In April of 2009, a little known law called the Apology Act (the "Act")
entered into force. A very short act, it primarily accomplishes one
objective: it precludes parties in civil matters from using an
apology made by the other party as evidence of fault or liability.
Even the fact of the apology is inadmissible.
The Act does have some limitations, in
particular, it does not apply to criminal or quasi-criminal matters
(such as health and safety and other prosecutions under the
Provincial Offences Act.)
A recent decision from the Ontario Superior Court of Justice
demonstrates that it may apply in straightforward or perhaps
interesting ways in employment law.
In Simaei v Hannaford, the Court
was asked to strike certain pleadings for violating the
Act, because they referenced an apology that the
defendant had given the plaintiff.
The case was described by the Master who adjudicated the motion
as having a "lot of heat." As a result, the Master
removed the previous version of the pleadings from the public
record, and only vaguely referred to them in the decision.
What we can determine is that the wrongful dismissal action
involved significant claims for punitive damages as well as damages
for libel, and that at some point the plaintiff apologized.
The Master found that as a result of the Act,
the apology was inadmissible as evidence of liability, and was not
properly in the pleadings. In addition, as a result of the
decision, the Master found that the plaintiff was not entitled to
ask questions about the apology on discovery of the defendant.
Dismissals of long-service employees, particularly where cause
is not alleged and the dismissal is the result of business
requirements or other circumstances beyond the employer's
control, can be difficult and emotional. This case can reassure
employers that genuine expressions of sympathy and concern for a
dismissed employee are unlikely to be admissible to advance a
Unfortunately, the Master's rare decision to remove the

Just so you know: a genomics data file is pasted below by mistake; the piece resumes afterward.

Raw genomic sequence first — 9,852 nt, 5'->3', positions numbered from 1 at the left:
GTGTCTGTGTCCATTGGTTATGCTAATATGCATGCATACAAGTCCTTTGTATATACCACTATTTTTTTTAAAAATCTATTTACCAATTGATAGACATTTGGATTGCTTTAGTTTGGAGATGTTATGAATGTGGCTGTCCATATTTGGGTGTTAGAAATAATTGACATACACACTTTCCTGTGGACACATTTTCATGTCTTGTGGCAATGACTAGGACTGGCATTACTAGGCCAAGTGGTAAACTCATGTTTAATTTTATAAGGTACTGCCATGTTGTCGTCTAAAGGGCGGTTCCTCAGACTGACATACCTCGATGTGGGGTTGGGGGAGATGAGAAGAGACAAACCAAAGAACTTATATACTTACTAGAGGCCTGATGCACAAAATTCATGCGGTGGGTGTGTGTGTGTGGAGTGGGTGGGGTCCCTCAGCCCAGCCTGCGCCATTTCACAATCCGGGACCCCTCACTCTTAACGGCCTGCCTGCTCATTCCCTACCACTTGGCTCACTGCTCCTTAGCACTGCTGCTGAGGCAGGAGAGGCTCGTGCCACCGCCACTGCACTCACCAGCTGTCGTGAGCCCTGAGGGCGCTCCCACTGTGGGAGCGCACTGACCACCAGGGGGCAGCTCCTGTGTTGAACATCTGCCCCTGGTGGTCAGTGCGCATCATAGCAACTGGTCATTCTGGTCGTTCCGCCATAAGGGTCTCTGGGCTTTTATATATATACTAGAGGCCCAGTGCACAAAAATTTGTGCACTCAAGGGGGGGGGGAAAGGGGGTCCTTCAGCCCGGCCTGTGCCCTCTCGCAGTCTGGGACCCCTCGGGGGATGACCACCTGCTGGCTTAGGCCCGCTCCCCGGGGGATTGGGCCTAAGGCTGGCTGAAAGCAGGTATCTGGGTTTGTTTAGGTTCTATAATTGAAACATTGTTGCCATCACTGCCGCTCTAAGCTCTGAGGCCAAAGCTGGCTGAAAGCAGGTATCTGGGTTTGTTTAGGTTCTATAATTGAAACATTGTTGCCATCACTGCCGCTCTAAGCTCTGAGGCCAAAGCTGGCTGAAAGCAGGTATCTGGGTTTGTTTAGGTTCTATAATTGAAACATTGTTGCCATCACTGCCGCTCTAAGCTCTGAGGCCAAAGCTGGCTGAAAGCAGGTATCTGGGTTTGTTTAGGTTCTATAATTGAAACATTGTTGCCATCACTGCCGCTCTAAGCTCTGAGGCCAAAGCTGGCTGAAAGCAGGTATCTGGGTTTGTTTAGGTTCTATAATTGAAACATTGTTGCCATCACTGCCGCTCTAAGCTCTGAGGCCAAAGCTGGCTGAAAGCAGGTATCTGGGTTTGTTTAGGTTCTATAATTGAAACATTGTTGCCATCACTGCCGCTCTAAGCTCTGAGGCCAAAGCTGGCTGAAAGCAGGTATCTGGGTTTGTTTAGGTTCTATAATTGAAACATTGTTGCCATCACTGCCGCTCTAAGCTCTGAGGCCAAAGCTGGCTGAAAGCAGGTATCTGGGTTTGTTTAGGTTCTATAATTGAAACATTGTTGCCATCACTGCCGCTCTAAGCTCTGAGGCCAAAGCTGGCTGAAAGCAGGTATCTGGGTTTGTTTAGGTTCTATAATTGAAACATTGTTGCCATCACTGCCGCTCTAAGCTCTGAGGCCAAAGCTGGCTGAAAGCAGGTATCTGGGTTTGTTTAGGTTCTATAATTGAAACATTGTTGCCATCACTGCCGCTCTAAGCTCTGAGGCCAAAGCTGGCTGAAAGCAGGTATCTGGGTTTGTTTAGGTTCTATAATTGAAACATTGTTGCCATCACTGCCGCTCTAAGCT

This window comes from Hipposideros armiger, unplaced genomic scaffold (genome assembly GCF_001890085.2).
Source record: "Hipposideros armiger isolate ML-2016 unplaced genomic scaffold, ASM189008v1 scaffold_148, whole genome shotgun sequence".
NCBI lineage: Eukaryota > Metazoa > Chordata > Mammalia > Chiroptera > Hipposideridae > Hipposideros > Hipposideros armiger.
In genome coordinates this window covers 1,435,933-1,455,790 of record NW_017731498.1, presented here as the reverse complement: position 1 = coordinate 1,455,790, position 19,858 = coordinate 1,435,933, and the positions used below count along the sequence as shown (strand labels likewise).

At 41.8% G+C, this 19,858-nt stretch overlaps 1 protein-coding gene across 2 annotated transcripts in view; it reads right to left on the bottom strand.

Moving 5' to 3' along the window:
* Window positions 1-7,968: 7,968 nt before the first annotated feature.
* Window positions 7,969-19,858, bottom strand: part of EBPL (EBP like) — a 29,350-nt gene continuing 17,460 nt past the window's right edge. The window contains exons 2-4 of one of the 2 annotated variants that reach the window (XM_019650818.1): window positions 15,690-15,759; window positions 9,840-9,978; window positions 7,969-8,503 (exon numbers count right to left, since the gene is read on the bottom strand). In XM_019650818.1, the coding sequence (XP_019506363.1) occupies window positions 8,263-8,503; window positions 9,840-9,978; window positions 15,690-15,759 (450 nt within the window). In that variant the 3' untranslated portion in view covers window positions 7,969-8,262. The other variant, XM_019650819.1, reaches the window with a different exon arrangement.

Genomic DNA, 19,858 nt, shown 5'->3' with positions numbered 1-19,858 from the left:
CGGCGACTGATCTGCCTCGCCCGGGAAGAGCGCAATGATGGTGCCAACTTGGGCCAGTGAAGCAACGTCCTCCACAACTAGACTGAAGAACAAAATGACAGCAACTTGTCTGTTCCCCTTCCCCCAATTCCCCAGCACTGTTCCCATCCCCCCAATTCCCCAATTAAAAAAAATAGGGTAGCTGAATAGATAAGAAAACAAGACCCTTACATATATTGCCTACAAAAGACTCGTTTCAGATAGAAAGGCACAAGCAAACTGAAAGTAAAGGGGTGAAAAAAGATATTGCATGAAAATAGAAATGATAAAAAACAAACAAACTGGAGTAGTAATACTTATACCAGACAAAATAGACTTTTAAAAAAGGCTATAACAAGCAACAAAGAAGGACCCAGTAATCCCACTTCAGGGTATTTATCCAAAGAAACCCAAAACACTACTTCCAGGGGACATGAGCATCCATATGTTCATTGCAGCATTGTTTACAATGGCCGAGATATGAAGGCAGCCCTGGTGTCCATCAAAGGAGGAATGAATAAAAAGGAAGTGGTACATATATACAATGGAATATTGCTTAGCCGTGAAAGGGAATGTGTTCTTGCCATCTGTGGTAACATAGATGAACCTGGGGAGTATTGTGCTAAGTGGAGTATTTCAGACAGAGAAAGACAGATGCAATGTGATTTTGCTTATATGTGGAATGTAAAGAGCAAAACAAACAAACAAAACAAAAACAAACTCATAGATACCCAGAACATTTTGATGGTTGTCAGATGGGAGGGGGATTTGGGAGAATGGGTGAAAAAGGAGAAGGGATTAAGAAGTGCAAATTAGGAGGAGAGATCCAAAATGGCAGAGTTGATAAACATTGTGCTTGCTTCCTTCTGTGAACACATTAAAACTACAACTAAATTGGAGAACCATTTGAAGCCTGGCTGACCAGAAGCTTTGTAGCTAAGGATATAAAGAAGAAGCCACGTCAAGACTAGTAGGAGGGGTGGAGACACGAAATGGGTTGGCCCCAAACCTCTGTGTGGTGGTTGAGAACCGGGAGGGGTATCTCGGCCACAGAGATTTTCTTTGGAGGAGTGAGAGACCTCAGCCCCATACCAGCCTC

apology from the public record and to provide almost no analysis of
the characerization of the apology leaves the caselaw with a
vacuum. It is certainly unusual for the public record to be
stricken in this way, particularly when there are no important
security concerns or children affected.
As such, it is important to note that the circumstances
surrounding an apology are not protected by the
Act. If, in the course of an apology, an employer
makes a statement asserting cause or setting out the
"reason" for termination, then depending on the
circumstances an employer may be precluded from arguing that
admission is inadmissible as evidence. For example, if an employer
were to phrase a termination in the form of an apology and give an
unlawful reason for the termination, as in: "I'm sorry,
but you're too feminine for this job so we have to terminate
your employment," it seems unlikely that a court would permit
the employer to hide behind the Act. That would seem an absurd
result. Of course, it could be argued the Act supports exactly that
sort of result. Time will tell.
Learn more about the ever-developing law on terminations, among
other current hot topics in labour and employment law, at our
29th Annual Employers' Conference. Attendees receive
5.25 CPD Credit Hours toward HRPA Recertification and this may
apply toward 5.25 substantive CPD hours with LSUC. To review our
complete agenda, or to register,
In the meantime, it is advisable for communications with
employees at sensitive times like terminations and
post-termination, be handled by specific persons with human
resources training, preferably with legal advice.
The content of this article is intended to provide a general
guide to the subject matter. Specialist advice should be sought
about your specific circumstances.
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